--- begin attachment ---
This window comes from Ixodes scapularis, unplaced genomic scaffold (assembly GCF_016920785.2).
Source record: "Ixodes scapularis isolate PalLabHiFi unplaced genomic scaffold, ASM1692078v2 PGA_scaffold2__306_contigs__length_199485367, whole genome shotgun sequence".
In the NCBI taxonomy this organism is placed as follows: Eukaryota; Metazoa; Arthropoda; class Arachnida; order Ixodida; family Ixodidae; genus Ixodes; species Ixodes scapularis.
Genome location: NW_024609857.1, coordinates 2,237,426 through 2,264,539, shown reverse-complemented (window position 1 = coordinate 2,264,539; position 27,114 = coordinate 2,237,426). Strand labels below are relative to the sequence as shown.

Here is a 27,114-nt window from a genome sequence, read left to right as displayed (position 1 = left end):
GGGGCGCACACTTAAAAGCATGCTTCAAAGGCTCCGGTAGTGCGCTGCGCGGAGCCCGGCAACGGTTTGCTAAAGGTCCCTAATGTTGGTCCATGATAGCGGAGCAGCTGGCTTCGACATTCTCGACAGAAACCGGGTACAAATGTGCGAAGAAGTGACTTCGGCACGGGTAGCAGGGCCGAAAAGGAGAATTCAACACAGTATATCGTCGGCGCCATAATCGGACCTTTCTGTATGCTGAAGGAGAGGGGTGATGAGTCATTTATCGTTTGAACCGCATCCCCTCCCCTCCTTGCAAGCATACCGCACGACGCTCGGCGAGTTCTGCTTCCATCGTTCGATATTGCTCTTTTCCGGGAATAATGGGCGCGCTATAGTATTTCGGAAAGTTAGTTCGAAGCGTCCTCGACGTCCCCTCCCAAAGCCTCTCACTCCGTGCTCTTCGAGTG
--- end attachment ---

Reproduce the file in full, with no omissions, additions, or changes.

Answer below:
This window comes from Ixodes scapularis, unplaced genomic scaffold (assembly GCF_016920785.2).
Source record: "Ixodes scapularis isolate PalLabHiFi unplaced genomic scaffold, ASM1692078v2 PGA_scaffold2__306_contigs__length_199485367, whole genome shotgun sequence".
In the NCBI taxonomy this organism is placed as follows: Eukaryota; Metazoa; Arthropoda; class Arachnida; order Ixodida; family Ixodidae; genus Ixodes; species Ixodes scapularis.
Genome location: NW_024609857.1, coordinates 2,237,426 through 2,264,539, shown reverse-complemented (window position 1 = coordinate 2,264,539; position 27,114 = coordinate 2,237,426). Strand labels below are relative to the sequence as shown.

Here is a 27,114-nt window from a genome sequence, read left to right as displayed (position 1 = left end):
GGGGCGCACACTTAAAAGCATGCTTCAAAGGCTCCGGTAGTGCGCTGCGCGGAGCCCGGCAACGGTTTGCTAAAGGTCCCTAATGTTGGTCCATGATAGCGGAGCAGCTGGCTTCGACATTCTCGACAGAAACCGGGTACAAATGTGCGAAGAAGTGACTTCGGCACGGGTAGCAGGGCCGAAAAGGAGAATTCAACACAGTATATCGTCGGCGCCATAATCGGACCTTTCTGTATGCTGAAGGAGAGGGGTGATGAGTCATTTATCGTTTGAACCGCATCCCCTCCCCTCCTTGCAAGCATACCGCACGACGCTCGGCGAGTTCTGCTTCCATCGTTCGATATTGCTCTTTTCCGGGAATAATGGGCGCGCTATAGTATTTCGGAAAGTTAGTTCGAAGCGTCCTCGACGTCCCCTCCCAAAGCCTCTCACTCCGTGCTCTTCGAGTG